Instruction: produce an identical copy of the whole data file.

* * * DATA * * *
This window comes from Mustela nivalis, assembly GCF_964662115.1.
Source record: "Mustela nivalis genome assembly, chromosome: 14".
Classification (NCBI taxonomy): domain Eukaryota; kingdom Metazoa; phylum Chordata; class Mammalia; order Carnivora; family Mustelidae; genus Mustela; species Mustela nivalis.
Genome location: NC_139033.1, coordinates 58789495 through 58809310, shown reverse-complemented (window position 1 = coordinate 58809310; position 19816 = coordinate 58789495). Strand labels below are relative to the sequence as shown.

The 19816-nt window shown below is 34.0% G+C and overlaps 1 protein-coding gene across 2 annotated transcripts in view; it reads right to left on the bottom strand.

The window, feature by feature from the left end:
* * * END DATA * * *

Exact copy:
This window comes from Mustela nivalis, assembly GCF_964662115.1.
Source record: "Mustela nivalis genome assembly, chromosome: 14".
Classification (NCBI taxonomy): domain Eukaryota; kingdom Metazoa; phylum Chordata; class Mammalia; order Carnivora; family Mustelidae; genus Mustela; species Mustela nivalis.
Genome location: NC_139033.1, coordinates 58789495 through 58809310, shown reverse-complemented (window position 1 = coordinate 58809310; position 19816 = coordinate 58789495). Strand labels below are relative to the sequence as shown.

The 19816-nt window shown below is 34.0% G+C and overlaps 1 protein-coding gene across 2 annotated transcripts in view; it reads right to left on the bottom strand.

The window, feature by feature from the left end: